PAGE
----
- “There have been ongoing gains in employment, but a significant amount of economic slack remains in Canada, in contrast to the United States.” This is clear confirmation that the Bank will not follow the U.S. Fed if it elects to raise its policy rate this week (in case we needed any).
- “Core inflation is close to 2 per cent because the effect of persistent economic slack is still being offset by that of past exchange rate depreciation, although the latter effect is dissipating.” In other words, the Bank is more worried about the downside risks to inflation and if those risks continue to rise, the Bank would eventually be expected to cut its overnight rate in response, giving it a dovish bias going forward.
In summary then, if you’re in the market for a mortgage in the near future it doesn’t look as if the BoC is going to raise its overnight rate for a long time yet, given its cautious assessment of economic momentum both at home and abroad. This is reassuring if you’re considering a variable-rate mortgage, because these rates are priced on the BoC’s policy rate, but that assumes that lenders will not arbitrarily raise their variable rates, as TD Canada Trust did recently. Furthermore, I wouldn’t get too excited about the prospect of a variable-rate cut because the last time two times the BoC cut its policy rate by 0.25%, lenders only passed on 0.15% discounts to borrowers, and there has been widespread speculation that lenders will pocket any further policy-rate discounts without passing any additional variable-rate savings on to borrowers.
If you’re in the market for a fixed-rate mortgage, then you’re probably in for a bumpier ride. Our fixed-rate mortgages are priced on GoC bond yields, which have been pulled higher by their U.S. equivalents of late. The growing divergence in momentum between the U.S. and Canadian economies should cause the correlation between our bond-yield movements to weaken but this will take time, and over the short-term, we should expect our fixed rates to rise if their U.S. counterparts do likewise.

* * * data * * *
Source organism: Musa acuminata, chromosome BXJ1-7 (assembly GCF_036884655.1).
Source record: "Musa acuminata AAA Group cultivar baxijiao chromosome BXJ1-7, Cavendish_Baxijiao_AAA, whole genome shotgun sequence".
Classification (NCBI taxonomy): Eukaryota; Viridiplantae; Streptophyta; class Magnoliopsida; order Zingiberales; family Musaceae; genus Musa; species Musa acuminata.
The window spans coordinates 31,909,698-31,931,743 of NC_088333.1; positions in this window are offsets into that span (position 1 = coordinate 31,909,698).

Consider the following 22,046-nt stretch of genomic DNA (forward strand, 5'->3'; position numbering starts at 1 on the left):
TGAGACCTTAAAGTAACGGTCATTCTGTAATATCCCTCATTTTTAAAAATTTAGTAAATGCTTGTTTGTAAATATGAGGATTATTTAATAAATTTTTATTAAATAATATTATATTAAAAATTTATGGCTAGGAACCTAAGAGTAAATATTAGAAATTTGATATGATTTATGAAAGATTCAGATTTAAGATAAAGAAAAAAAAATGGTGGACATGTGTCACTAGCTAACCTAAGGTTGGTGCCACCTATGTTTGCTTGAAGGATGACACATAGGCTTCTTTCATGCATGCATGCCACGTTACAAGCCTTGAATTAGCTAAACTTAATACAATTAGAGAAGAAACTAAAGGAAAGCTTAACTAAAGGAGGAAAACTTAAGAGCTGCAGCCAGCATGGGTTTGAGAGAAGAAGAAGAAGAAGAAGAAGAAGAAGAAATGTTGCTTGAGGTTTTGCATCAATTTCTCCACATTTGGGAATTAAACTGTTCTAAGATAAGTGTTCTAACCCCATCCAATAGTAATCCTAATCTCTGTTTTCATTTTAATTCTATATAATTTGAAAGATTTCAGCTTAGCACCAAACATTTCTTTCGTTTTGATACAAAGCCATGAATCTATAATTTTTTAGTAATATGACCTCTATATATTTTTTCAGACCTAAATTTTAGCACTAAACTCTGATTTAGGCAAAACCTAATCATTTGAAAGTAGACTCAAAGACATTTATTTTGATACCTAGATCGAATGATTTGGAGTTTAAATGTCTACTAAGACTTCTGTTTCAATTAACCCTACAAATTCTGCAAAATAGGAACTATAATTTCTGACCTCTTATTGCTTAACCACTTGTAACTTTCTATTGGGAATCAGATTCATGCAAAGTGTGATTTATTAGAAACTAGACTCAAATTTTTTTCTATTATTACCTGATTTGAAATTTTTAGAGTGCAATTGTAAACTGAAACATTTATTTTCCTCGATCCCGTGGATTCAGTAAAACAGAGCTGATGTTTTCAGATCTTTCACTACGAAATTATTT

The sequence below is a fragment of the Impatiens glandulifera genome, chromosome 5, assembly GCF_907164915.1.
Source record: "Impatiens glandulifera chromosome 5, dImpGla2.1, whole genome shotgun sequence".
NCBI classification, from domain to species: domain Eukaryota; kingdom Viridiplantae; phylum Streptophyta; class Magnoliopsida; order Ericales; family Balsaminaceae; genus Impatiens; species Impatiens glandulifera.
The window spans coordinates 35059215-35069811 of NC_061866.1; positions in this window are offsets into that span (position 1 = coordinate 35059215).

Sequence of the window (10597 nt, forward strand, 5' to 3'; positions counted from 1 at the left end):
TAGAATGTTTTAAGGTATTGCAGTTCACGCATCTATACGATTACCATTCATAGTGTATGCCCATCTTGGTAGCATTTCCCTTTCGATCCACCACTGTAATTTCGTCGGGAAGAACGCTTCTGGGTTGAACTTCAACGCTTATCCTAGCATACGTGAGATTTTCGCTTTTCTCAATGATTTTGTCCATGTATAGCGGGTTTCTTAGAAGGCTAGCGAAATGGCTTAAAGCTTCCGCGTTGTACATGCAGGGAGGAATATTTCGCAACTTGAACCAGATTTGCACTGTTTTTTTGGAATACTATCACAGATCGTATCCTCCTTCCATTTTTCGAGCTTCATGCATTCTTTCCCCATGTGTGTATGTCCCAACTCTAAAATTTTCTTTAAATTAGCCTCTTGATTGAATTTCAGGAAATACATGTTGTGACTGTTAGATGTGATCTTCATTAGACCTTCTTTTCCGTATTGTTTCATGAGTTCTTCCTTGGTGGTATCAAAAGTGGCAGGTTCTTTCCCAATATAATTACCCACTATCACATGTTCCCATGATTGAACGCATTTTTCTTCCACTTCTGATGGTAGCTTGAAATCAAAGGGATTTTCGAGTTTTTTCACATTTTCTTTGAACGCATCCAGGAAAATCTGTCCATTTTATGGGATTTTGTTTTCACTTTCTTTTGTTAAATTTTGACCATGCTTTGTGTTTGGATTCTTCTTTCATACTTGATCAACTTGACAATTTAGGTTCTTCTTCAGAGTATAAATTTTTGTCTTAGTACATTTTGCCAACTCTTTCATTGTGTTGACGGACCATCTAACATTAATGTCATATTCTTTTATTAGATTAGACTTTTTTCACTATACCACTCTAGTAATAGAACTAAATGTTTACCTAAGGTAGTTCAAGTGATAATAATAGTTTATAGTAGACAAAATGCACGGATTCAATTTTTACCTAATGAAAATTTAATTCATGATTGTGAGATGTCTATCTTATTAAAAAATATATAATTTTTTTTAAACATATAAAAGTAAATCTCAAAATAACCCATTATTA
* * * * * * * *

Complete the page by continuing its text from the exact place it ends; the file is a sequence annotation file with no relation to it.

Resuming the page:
Five-year GoC bond yields rose by seven basis points last week, closing at 1.09% on Friday. Five-year fixed-rate mortgages are available in the 2.49% to 2.69% range, with additional premiums now being added for refinances (+0.10%), rental properties (+0.25%) and extended amortizations (+0.10%). These new premiums are a result of regulatory changes and are explained here. Five-year fixed-rate pre-approvals are now offered at around 2.79%.
Five-year variable-rate mortgages are still available in the prime minus 0.30% to prime minus 0.40% range, which translates into rates of 2.30% to 2.40% using today’s prime rate of 2.70%.
The Bottom Line: The BoC maintained its dovish rate bias, which confirms that our variable rates are unlikely to be pushed higher by the Bank for some time yet. Conversely, if the BoC lowers its policy rate further, expect any additional discounts to be absorbed by lenders and not passed on to borrowers in the form of additional rate discounts. Meanwhile, our fixed mortgage rates will likely continue to be pulled along by their U.S. equivalents, at least until the correlation between our bond yields weakens (which it should, over time, given the growing divergence in the relative momentum of our economies).
David Larock is an independent mortgage planner and industry insider specializing in helping clients purchase, refinance or renew their mortgages. David's posts appear weekly on this blog, Move Smartly, and on his own blog: integratedmortgageplanners.com/blog Email Dave
December 12, 2016Mortgage |